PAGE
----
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Adoptees should have “lived” experiences related to adoption and race: traveling to birth countries, attending racially diverse schools.

Then Klunder heard Kim Stoker give a lecture about learning the Korean language as an avenue to “belonging” in South Korea.

Raised in Colorado and Virginia, Stoker has lived in South Korea for 15 years and has the maternal presence of someone who has held the hands of many 20-something adoptees during their first months in Seoul.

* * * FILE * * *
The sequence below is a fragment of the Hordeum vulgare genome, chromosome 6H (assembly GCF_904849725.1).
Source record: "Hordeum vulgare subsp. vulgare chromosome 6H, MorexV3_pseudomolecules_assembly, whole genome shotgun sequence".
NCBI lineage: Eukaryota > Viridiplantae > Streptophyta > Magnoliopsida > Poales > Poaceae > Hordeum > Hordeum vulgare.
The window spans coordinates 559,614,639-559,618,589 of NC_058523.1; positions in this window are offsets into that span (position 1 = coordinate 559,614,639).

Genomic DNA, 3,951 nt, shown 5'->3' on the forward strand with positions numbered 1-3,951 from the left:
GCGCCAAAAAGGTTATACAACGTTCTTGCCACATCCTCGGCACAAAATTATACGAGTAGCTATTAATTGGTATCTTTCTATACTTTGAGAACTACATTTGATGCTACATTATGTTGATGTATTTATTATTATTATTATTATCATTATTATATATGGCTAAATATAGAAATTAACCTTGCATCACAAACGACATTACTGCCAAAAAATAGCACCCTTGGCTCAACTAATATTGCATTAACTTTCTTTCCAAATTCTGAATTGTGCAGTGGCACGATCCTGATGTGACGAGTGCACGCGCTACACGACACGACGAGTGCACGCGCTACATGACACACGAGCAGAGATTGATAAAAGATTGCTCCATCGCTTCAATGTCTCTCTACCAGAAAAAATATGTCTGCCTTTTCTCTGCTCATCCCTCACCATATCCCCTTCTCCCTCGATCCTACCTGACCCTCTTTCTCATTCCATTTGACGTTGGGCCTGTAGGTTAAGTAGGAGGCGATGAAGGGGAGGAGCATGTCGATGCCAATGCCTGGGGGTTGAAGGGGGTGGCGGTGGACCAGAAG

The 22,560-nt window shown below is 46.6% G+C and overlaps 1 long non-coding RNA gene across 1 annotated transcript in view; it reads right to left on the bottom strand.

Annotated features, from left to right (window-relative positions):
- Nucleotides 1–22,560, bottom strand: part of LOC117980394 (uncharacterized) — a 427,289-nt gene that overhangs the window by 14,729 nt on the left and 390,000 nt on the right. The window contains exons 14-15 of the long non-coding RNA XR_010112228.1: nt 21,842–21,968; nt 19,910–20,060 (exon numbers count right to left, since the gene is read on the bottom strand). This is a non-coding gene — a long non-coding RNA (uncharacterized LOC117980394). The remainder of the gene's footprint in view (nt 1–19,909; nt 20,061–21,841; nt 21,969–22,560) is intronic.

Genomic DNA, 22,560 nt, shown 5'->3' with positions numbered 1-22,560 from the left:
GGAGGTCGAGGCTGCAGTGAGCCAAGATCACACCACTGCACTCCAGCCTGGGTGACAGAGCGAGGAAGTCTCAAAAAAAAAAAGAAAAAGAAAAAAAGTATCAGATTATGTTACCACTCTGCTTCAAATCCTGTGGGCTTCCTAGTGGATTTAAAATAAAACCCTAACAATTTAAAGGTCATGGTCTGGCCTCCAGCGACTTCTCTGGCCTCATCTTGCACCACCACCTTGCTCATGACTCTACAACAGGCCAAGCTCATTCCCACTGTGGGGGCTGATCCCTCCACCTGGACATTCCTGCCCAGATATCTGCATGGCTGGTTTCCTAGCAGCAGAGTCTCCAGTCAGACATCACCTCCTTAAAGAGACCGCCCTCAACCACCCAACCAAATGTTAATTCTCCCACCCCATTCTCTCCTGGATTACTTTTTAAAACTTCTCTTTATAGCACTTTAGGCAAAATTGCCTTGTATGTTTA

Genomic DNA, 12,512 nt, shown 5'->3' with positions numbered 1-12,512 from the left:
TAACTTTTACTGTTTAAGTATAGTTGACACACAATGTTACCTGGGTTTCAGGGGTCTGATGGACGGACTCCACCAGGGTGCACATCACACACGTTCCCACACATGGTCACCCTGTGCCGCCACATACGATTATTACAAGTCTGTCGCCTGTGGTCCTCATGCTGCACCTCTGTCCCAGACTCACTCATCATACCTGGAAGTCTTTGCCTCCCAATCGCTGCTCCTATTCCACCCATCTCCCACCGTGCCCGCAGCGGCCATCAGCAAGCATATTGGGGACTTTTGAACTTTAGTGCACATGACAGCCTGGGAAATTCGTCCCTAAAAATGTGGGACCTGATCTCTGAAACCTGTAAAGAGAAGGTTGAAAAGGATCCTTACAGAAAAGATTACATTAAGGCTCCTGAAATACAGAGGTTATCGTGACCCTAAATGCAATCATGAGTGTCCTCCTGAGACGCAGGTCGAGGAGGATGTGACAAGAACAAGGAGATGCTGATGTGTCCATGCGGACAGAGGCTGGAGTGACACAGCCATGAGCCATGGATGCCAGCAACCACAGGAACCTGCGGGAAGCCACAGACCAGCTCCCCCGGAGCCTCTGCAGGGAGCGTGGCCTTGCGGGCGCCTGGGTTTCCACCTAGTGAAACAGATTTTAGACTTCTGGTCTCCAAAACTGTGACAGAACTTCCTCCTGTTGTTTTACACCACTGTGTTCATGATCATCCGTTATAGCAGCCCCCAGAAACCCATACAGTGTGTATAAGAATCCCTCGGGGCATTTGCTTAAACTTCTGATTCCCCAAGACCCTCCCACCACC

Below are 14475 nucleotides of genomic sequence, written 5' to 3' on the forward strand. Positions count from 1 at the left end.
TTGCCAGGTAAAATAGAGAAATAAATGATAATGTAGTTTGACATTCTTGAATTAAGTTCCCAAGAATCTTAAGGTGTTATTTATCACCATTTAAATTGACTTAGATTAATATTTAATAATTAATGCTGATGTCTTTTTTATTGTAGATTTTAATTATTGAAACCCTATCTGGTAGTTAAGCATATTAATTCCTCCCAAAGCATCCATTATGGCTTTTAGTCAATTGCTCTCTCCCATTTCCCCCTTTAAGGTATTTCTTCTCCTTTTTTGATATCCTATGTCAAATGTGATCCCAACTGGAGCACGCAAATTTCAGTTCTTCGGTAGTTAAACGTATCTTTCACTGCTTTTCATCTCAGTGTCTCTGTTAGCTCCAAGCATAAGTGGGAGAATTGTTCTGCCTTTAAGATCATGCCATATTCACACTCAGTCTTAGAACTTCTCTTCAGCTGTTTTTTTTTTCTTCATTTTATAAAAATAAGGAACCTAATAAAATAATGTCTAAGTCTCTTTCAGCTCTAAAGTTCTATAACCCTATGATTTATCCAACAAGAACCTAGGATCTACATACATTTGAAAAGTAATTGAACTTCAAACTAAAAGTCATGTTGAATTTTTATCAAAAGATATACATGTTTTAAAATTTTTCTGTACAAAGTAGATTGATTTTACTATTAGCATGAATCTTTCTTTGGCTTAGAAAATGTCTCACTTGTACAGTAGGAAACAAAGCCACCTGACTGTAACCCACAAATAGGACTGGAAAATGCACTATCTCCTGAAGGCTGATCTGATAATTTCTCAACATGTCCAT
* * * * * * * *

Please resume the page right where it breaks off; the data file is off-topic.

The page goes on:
“I do really feel like these are my kin.” By the end of Stoker’s talk, Klunder felt, as she put it, “invited to come back.” And before leaving South Korea that week, she decided that she would return to live there.

She packed one large suitcase with clothes and two carry-ons with shoes, handbags and books, including works by Gabriel García Márquez, Saul Alinsky, Bell Hooks, along with South Korean adoption memoirs.

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